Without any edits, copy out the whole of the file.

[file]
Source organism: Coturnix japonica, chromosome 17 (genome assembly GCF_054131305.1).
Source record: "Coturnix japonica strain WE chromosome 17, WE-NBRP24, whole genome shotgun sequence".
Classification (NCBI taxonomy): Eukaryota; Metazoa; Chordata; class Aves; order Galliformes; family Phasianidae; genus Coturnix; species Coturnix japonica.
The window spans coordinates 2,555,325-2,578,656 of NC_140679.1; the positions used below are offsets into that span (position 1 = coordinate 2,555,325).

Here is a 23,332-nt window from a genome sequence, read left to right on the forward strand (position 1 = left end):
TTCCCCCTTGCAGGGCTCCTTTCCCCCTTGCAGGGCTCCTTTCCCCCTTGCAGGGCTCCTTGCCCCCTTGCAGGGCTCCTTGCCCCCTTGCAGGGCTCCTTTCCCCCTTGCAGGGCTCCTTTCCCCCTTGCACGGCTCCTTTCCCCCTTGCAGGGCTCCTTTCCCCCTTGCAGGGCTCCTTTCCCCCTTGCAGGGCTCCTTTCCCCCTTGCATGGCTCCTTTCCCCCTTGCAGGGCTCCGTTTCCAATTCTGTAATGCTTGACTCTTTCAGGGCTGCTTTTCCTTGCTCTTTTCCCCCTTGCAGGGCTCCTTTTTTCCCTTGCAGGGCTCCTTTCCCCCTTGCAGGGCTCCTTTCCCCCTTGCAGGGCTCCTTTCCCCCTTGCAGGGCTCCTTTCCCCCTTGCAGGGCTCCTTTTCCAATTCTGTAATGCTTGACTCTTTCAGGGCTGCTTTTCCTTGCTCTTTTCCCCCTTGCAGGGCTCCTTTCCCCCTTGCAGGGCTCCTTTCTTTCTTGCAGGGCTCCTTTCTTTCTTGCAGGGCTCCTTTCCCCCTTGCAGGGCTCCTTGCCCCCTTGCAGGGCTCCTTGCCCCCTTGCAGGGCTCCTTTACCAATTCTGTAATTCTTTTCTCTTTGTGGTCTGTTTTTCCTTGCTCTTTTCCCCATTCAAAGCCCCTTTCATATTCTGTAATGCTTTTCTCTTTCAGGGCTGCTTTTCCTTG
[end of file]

Source organism: Coturnix japonica, chromosome 17 (genome assembly GCF_054131305.1).
Source record: "Coturnix japonica strain WE chromosome 17, WE-NBRP24, whole genome shotgun sequence".
Classification (NCBI taxonomy): Eukaryota; Metazoa; Chordata; class Aves; order Galliformes; family Phasianidae; genus Coturnix; species Coturnix japonica.
The window spans coordinates 2,555,325-2,578,656 of NC_140679.1; the positions used below are offsets into that span (position 1 = coordinate 2,555,325).

Here is a 23,332-nt window from a genome sequence, read left to right on the forward strand (position 1 = left end):
TTCCCCCTTGCAGGGCTCCTTTCCCCCTTGCAGGGCTCCTTTCCCCCTTGCAGGGCTCCTTGCCCCCTTGCAGGGCTCCTTGCCCCCTTGCAGGGCTCCTTTCCCCCTTGCAGGGCTCCTTTCCCCCTTGCACGGCTCCTTTCCCCCTTGCAGGGCTCCTTTCCCCCTTGCAGGGCTCCTTTCCCCCTTGCAGGGCTCCTTTCCCCCTTGCATGGCTCCTTTCCCCCTTGCAGGGCTCCGTTTCCAATTCTGTAATGCTTGACTCTTTCAGGGCTGCTTTTCCTTGCTCTTTTCCCCCTTGCAGGGCTCCTTTTTTCCCTTGCAGGGCTCCTTTCCCCCTTGCAGGGCTCCTTTCCCCCTTGCAGGGCTCCTTTCCCCCTTGCAGGGCTCCTTTCCCCCTTGCAGGGCTCCTTTTCCAATTCTGTAATGCTTGACTCTTTCAGGGCTGCTTTTCCTTGCTCTTTTCCCCCTTGCAGGGCTCCTTTCCCCCTTGCAGGGCTCCTTTCTTTCTTGCAGGGCTCCTTTCTTTCTTGCAGGGCTCCTTTCCCCCTTGCAGGGCTCCTTGCCCCCTTGCAGGGCTCCTTGCCCCCTTGCAGGGCTCCTTTACCAATTCTGTAATTCTTTTCTCTTTGTGGTCTGTTTTTCCTTGCTCTTTTCCCCATTCAAAGCCCCTTTCATATTCTGTAATGCTTTTCTCTTTCAGGGCTGCTTTTCCTTG